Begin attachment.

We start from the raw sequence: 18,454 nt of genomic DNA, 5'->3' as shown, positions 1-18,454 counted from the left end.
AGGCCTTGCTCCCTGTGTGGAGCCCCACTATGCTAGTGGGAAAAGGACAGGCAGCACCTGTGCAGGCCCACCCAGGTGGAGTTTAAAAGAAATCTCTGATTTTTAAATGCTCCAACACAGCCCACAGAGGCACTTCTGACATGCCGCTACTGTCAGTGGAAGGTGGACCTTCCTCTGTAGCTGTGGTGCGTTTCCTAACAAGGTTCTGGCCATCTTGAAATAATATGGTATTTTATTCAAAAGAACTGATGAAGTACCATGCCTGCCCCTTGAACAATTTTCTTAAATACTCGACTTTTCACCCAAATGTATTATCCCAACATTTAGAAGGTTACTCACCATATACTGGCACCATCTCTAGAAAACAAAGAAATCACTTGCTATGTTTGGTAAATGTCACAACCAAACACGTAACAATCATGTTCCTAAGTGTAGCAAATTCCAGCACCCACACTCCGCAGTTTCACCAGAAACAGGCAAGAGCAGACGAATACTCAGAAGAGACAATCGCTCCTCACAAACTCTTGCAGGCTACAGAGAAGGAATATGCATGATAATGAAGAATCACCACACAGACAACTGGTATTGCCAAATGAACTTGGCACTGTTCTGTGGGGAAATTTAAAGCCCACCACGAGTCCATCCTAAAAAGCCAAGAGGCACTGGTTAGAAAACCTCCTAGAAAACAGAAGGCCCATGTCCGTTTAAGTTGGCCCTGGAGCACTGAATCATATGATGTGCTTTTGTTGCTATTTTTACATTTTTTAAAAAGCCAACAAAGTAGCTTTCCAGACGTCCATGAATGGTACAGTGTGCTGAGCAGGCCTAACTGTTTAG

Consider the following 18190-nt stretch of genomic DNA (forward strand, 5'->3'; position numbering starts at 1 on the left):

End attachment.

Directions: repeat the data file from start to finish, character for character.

We start from the raw sequence: 18,454 nt of genomic DNA, 5'->3' as shown, positions 1-18,454 counted from the left end.
AGGCCTTGCTCCCTGTGTGGAGCCCCACTATGCTAGTGGGAAAAGGACAGGCAGCACCTGTGCAGGCCCACCCAGGTGGAGTTTAAAAGAAATCTCTGATTTTTAAATGCTCCAACACAGCCCACAGAGGCACTTCTGACATGCCGCTACTGTCAGTGGAAGGTGGACCTTCCTCTGTAGCTGTGGTGCGTTTCCTAACAAGGTTCTGGCCATCTTGAAATAATATGGTATTTTATTCAAAAGAACTGATGAAGTACCATGCCTGCCCCTTGAACAATTTTCTTAAATACTCGACTTTTCACCCAAATGTATTATCCCAACATTTAGAAGGTTACTCACCATATACTGGCACCATCTCTAGAAAACAAAGAAATCACTTGCTATGTTTGGTAAATGTCACAACCAAACACGTAACAATCATGTTCCTAAGTGTAGCAAATTCCAGCACCCACACTCCGCAGTTTCACCAGAAACAGGCAAGAGCAGACGAATACTCAGAAGAGACAATCGCTCCTCACAAACTCTTGCAGGCTACAGAGAAGGAATATGCATGATAATGAAGAATCACCACACAGACAACTGGTATTGCCAAATGAACTTGGCACTGTTCTGTGGGGAAATTTAAAGCCCACCACGAGTCCATCCTAAAAAGCCAAGAGGCACTGGTTAGAAAACCTCCTAGAAAACAGAAGGCCCATGTCCGTTTAAGTTGGCCCTGGAGCACTGAATCATATGATGTGCTTTTGTTGCTATTTTTACATTTTTTAAAAAGCCAACAAAGTAGCTTTCCAGACGTCCATGAATGGTACAGTGTGCTGAGCAGGCCTAACTGTTTAG

Consider the following 18190-nt stretch of genomic DNA (forward strand, 5'->3'; position numbering starts at 1 on the left):